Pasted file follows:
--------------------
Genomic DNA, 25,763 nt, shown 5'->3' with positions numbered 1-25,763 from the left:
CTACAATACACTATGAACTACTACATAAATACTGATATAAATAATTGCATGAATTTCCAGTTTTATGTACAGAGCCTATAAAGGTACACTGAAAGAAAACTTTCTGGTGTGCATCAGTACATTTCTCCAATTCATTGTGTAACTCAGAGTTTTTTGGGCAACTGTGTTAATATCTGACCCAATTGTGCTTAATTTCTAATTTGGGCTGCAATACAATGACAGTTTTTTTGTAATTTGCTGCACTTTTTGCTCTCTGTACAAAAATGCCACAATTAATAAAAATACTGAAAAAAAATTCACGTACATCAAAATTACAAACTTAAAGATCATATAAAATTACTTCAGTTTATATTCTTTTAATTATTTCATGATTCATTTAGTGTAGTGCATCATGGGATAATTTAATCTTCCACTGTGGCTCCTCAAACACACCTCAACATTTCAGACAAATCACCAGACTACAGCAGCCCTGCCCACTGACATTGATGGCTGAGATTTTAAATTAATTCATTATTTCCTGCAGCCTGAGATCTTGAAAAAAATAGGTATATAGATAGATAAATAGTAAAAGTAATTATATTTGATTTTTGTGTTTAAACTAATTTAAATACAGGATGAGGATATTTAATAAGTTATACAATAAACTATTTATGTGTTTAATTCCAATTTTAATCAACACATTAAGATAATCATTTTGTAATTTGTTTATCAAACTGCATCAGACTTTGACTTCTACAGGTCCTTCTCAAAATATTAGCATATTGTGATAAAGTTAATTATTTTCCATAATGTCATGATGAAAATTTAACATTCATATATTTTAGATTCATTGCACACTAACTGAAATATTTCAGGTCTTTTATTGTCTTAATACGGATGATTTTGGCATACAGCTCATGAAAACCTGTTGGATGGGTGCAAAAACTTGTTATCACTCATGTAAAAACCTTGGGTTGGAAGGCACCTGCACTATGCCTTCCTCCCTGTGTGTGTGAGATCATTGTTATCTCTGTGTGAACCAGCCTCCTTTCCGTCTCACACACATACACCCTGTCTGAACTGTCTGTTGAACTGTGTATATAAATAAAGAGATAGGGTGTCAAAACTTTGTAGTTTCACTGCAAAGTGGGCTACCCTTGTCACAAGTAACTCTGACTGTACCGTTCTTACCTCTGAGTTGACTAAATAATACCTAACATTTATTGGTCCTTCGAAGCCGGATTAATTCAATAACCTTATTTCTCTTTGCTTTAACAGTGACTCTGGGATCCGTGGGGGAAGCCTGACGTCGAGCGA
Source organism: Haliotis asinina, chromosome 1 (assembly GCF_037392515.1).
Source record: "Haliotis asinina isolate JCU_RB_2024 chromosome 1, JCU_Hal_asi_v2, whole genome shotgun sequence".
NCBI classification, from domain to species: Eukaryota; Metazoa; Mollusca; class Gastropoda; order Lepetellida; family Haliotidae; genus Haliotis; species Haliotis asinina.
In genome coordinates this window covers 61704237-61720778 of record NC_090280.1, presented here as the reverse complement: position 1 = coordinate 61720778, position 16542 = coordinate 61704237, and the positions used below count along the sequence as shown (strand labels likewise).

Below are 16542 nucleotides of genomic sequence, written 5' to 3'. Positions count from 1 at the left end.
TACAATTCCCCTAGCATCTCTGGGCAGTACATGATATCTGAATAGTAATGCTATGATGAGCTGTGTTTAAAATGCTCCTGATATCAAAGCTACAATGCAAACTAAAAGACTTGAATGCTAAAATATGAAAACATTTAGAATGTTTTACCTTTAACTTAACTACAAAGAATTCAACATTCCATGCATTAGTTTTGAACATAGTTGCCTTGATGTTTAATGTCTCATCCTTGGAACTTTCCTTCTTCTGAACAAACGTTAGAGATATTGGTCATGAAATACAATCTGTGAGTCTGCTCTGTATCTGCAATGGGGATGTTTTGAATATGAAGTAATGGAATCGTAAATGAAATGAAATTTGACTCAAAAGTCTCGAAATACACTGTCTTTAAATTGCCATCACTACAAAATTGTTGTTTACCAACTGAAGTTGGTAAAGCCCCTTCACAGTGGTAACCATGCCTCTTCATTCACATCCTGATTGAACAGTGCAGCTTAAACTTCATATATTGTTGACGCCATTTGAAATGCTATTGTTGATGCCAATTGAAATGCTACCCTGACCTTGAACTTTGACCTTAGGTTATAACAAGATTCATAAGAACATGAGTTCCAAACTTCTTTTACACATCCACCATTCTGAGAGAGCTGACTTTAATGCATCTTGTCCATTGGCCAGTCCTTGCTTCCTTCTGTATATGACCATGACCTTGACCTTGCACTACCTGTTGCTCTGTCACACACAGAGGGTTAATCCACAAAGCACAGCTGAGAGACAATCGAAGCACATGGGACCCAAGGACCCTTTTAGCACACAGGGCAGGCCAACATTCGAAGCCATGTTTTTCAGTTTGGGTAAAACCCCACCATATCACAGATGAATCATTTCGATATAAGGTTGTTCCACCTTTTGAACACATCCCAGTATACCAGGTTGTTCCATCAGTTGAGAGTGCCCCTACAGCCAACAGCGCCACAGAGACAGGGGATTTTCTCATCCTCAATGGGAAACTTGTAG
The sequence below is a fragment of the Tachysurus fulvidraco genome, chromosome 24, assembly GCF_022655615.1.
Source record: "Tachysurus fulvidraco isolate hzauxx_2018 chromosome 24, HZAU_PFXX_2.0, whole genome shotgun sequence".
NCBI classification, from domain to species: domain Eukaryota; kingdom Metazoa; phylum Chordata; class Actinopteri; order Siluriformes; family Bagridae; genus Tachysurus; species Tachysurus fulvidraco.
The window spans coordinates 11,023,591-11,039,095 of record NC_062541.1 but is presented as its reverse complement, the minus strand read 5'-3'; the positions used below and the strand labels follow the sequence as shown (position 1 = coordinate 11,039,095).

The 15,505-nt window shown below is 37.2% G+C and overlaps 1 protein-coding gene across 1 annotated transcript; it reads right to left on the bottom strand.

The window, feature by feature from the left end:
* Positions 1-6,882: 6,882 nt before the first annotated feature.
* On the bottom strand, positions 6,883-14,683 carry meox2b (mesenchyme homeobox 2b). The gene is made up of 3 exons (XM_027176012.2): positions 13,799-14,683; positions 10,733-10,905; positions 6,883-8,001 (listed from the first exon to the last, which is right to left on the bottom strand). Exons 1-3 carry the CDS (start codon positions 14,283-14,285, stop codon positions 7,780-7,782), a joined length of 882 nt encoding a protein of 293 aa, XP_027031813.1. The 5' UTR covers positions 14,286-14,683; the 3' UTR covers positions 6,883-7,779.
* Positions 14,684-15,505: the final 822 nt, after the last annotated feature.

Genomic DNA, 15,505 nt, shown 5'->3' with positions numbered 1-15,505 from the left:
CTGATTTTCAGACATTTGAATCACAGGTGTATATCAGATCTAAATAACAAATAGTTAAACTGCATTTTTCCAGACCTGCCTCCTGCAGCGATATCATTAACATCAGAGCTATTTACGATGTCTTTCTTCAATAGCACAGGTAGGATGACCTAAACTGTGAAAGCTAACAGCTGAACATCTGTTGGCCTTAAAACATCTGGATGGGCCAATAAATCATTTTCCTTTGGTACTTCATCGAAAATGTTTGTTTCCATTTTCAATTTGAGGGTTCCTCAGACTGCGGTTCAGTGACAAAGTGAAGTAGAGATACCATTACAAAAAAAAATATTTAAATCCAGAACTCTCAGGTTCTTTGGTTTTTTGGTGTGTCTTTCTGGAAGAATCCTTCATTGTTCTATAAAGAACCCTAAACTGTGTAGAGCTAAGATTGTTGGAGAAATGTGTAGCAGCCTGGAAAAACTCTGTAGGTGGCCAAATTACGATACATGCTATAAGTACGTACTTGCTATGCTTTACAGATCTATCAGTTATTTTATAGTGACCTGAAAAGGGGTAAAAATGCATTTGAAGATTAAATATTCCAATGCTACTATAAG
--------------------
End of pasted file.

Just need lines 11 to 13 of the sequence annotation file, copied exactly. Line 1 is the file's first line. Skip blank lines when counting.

NCBI classification, from domain to species: domain Eukaryota; kingdom Metazoa; phylum Chordata; class Actinopteri; order Siluriformes; family Bagridae; genus Tachysurus; species Tachysurus fulvidraco.
The window spans coordinates 11,023,591-11,039,095 of record NC_062541.1 but is presented as its reverse complement, the minus strand read 5'-3'; the positions used below and the strand labels follow the sequence as shown (position 1 = coordinate 11,039,095).

The 15,505-nt window shown below is 37.2% G+C and overlaps 1 protein-coding gene across 1 annotated transcript; it reads right to left on the bottom strand.